The Investigation of Nitrite Accumulation and Biological Phosphorus Removal in an Intermittently Aerated Process Combining Shortcut Nitrogen Removal and Sidestream Biological Phosphorus Removal

TR Number



Journal Title

Journal ISSN

Volume Title


Virginia Tech


The research in this thesis was conducted at the Hampton Road Sanitation District's biological nutrient removal pilot, located at the Chesapeake-Elizabeth WWTP in Virginia Beach, VA. The pilot is operated in an A/B process with a high-rate, carbon-diverting A-stage, followed by a biological nitrogen removal B-stage containing four intermittently aerated CSTRs, followed by an anammox polishing MBBR. The goal of this research was to successfully combine short-cut nitrogen removal with sidestream enhanced biological nutrient removal (EBPR) in the most efficient way possible, specifically aiming to decrease cost and energy requirements, divert the most amount of carbon possible before B-stage, and to achieve low effluent nitrogen and phosphorus concentrations.

A RAS fermenter (SBPR) and an A-stage WAS fermenter that feeds VFA into the SBPR (the supernatant of the fermenter is called fermentate) were implemented in order to enhance biological phosphorus removal. About 8 months after the RAS and WAS fermenter implementation, there was a 28 day consecutive period of low B-stage effluent OP <1 mg/L, with an average of 0.5 ± 0.1 mg/L OP. Following this low effluent OP period, bio-P became more unstable and there was high nitrite accumulation in the B-stage effluent for 106 days with concentrations ranging from 1.1-5.9 mg/L NO2. The nitrite accumulation was not due to NOB out-selection, confirmed by AOB and NOB maximum activity tests. It was determined that the nitrite accumulation was due to partial denitrification of nitrate to nitrite by bacteria using internally stored carbon, because profiles and activity tests showed anoxic nitrite accumulation at the end of the aerobic process. Post-anoxic denitrification using internally stored carbon compounds has been observed in other EBPR systems (Vocks, Adam, Lesjean, Gnirss, and Kraume, 2005).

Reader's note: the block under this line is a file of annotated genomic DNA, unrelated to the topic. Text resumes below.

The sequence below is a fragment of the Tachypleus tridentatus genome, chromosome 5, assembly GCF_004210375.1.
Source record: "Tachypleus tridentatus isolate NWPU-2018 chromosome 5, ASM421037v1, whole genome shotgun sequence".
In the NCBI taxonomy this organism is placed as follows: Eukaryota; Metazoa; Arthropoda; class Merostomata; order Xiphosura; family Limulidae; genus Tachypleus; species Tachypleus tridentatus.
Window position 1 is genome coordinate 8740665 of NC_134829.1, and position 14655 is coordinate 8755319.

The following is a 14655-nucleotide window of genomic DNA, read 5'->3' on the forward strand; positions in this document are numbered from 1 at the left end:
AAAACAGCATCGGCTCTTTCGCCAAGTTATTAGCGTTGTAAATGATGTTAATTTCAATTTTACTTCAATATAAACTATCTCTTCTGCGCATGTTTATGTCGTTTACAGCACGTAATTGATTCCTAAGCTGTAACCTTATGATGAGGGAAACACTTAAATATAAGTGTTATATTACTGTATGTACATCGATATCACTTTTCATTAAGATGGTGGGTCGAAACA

Fermentate addition was then halted, and nitrite accumulation and bio-P activity ceased all together, linking the fermentate addition to both bio-P activity and nitrite accumulation. Fermentate was then controlled to dose at 60% of the sCOD/OP (fermentate sCOD g/day / total OP- fermentate + influent - g/day) of the first low effluent OP period. During this fermentate dosing period where the average sCOD/OP was 15.6 ± 3.0 g/g, no nitrite accumulation was observed, but another consecutive low effluent OP period was observed with an average of 0.6 ± 0.2 mg/L OP.

Linear correlation analysis shows that the highest r2 values relating the low effluent OP periods and the COD loads to the SBPR for both periods were between VFA g/day vs OP effluent mg/L, at r2=0.18 for the first low effluent OP period and r2=0.65 for the second. There were also high tCOD r2 values for the second low effluent OP period showing that COD hydrolysis in the SBPR could have impacted bio-P activity. However, the VFA r2 value was higher than any tCOD r2 value, concluding that the fermentate dosing mainly worked to enhance biological phosphorus removal by increasing the VFA load in g VFA as acetate/day. Since no nitrite was observed in a period with a lower VFA/OP dose, then the probable VFA load needed to provide enough internal storage to produce nitrite accumulation by partial denitrification is between 5-9 (g VFA as acetate/ g total OP). If sidestream EBPR systems could be studied further to promote nitrite accumulation and bio-P activity to produce low effluent OP, then short-cut nitrogen removal and EBPR could be successfully combined in an efficient way.



Post-anoxic denitrification, RAS fermentation, sidestream fermentation, partial denitrification, deammonification